Blake, Cassels & Graydon LLP
In association with
Related Topics
Similar Articles
Relevancy Powered by MondaqAI
Osler, Hoskin & Harcourt LLP
Blake, Cassels & Graydon LLP
Related Articles
Related Video
Up-coming Events Search
Font Size:
Mondaq on Twitter
Register for Access and our Free Biweekly Alert for
This service is completely free. Access 250,000 archived articles from 100+ countries and get a personalised email twice a week covering developments (and yes, our lawyers like to think you’ve read our Disclaimer).
Email Address
Company Name
Confirm Password
Mondaq Topics -- Select your Interests
 Law Performance
 Law Practice
 Media & IT
 Real Estate
 Wealth Mgt
Asia Pacific
European Union
Latin America
Middle East
United States
Worldwide Updates
Registration (you must scroll down to set your data preferences)

Mondaq Ltd requires you to register and provide information that personally identifies you, including your content preferences, for three primary purposes (full details of Mondaq’s use of your personal data can be found in our Privacy and Cookies Notice):

  • To allow you to personalize the Mondaq websites you are visiting to show content ("Content") relevant to your interests.
  • To enable features such as password reminder, news alerts, email a colleague, and linking from Mondaq (and its affiliate sites) to your website.
  • To produce demographic feedback for our content providers ("Contributors") who contribute Content for free for your use.

Mondaq hopes that our registered users will support us in maintaining our free to view business model by consenting to our use of your personal data as described below.

Mondaq has a "free to view" business model. Our services are paid for by Contributors in exchange for Mondaq providing them with access to information about who accesses their content. Once personal data is transferred to our Contributors they become a data controller of this personal data. They use it to measure the response that their articles are receiving, as a form of market research. They may also use it to provide Mondaq users with information about their products and services.

Details of each Contributor to which your personal data will be transferred is clearly stated within the Content that you access. For full details of how this Contributor will use your personal data, you should review the Contributor’s own Privacy Notice.

Please indicate your preference below:

Yes, I am happy to support Mondaq in maintaining its free to view business model by agreeing to allow Mondaq to share my personal data with Contributors whose Content I access
No, I do not want Mondaq to share my personal data with Contributors

Also please let us know whether you are happy to receive communications promoting products and services offered by Mondaq:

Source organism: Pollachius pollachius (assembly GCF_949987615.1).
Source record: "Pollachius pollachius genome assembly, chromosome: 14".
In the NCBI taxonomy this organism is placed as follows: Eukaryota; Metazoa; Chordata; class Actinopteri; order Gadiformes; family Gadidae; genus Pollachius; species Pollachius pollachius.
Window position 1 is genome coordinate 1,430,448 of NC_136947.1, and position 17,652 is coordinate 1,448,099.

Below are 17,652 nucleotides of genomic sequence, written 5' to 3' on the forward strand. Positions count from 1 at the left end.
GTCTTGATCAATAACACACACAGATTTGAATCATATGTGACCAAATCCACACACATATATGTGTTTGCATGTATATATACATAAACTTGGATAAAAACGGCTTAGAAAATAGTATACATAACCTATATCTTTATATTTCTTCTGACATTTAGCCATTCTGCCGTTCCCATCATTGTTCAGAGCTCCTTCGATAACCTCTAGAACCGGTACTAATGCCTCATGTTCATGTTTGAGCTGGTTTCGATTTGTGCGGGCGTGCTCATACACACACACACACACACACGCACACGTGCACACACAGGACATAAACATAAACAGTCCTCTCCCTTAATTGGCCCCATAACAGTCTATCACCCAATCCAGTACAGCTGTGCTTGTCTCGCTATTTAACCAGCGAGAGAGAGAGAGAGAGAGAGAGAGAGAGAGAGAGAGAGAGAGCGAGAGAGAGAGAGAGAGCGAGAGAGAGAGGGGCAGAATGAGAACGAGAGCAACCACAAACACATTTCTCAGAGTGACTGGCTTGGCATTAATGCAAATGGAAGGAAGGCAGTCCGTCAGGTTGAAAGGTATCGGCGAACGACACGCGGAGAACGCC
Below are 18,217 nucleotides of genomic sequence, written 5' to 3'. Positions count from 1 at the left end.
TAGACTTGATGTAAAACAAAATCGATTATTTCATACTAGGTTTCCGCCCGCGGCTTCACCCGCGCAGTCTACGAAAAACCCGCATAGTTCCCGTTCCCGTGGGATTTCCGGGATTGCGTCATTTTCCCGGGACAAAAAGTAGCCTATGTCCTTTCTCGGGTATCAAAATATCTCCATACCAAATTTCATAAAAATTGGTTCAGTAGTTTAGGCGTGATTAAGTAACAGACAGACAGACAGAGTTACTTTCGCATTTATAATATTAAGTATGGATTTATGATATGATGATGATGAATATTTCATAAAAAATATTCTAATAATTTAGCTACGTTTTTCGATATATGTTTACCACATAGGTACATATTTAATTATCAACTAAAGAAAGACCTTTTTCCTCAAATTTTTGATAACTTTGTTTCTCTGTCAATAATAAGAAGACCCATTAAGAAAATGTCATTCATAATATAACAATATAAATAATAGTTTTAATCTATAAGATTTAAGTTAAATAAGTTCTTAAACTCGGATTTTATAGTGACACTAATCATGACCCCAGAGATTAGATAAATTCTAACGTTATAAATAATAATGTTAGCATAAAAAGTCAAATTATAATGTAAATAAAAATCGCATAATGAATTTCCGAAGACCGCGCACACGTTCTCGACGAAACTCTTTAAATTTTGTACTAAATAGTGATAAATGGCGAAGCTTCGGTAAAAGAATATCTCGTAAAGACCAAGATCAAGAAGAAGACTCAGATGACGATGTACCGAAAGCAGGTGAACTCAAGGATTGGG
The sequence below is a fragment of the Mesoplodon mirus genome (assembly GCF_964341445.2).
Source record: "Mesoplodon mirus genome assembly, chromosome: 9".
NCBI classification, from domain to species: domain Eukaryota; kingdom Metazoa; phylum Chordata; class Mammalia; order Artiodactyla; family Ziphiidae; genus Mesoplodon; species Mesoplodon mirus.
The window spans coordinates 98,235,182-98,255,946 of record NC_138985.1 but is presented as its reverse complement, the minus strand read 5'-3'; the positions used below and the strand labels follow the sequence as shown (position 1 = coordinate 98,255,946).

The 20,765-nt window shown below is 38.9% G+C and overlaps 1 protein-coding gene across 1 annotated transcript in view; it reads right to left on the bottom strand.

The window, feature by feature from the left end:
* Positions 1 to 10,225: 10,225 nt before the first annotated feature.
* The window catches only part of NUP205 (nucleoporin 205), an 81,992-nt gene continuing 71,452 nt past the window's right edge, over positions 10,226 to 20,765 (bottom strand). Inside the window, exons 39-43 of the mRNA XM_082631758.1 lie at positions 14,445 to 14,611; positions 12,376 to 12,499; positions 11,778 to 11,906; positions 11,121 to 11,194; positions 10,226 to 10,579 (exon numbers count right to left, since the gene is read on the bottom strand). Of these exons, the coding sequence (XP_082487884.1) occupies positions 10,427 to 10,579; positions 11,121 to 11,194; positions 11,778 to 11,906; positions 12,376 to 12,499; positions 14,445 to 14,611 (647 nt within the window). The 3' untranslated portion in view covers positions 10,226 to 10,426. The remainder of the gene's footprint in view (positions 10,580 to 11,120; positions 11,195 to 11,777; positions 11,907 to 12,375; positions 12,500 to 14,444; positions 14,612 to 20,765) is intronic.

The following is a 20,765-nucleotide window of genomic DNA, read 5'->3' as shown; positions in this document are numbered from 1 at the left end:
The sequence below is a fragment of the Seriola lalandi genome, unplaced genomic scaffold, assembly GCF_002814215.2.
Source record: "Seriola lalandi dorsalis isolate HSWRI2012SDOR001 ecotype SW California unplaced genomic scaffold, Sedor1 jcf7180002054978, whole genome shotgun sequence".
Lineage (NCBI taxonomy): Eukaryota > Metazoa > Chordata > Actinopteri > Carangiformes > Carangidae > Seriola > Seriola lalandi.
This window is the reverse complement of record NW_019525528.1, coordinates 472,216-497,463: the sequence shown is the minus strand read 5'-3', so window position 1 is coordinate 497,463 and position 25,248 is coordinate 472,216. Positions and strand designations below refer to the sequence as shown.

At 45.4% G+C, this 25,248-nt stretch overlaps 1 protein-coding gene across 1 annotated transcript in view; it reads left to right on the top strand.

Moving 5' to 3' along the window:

Yes, I am happy to received promotional communications from Mondaq
No, please do not send me promotional communications from Mondaq
Terms & Conditions (the Website) is owned and managed by Mondaq Ltd (Mondaq). Mondaq grants you a non-exclusive, revocable licence to access the Website and associated services, such as the Mondaq News Alerts (Services), subject to and in consideration of your compliance with the following terms and conditions of use (Terms). Your use of the Website and/or Services constitutes your agreement to the Terms. Mondaq may terminate your use of the Website and Services if you are in breach of these Terms or if Mondaq decides to terminate the licence granted hereunder for any reason whatsoever.

Use of

To Use you must be: eighteen (18) years old or over; legally capable of entering into binding contracts; and not in any way prohibited by the applicable law to enter into these Terms in the jurisdiction which you are currently located.

You may use the Website as an unregistered user, however, you are required to register as a user if you wish to read the full text of the Content or to receive the Services.

You may not modify, publish, transmit, transfer or sell, reproduce, create derivative works from, distribute, perform, link, display, or in any way exploit any of the Content, in whole or in part, except as expressly permitted in these Terms or with the prior written consent of Mondaq. You may not use electronic or other means to extract details or information from the Content. Nor shall you extract information about users or Contributors in order to offer them any services or products.

In your use of the Website and/or Services you shall: comply with all applicable laws, regulations, directives and legislations which apply to your Use of the Website and/or Services in whatever country you are physically located including without limitation any and all consumer law, export control laws and regulations; provide to us true, correct and accurate information and promptly inform us in the event that any information that you have provided to us changes or becomes inaccurate; notify Mondaq immediately of any circumstances where you have reason to believe that any Intellectual Property Rights or any other rights of any third party may have been infringed; co-operate with reasonable security or other checks or requests for information made by Mondaq from time to time; and at all times be fully liable for the breach of any of these Terms by a third party using your login details to access the Website and/or Services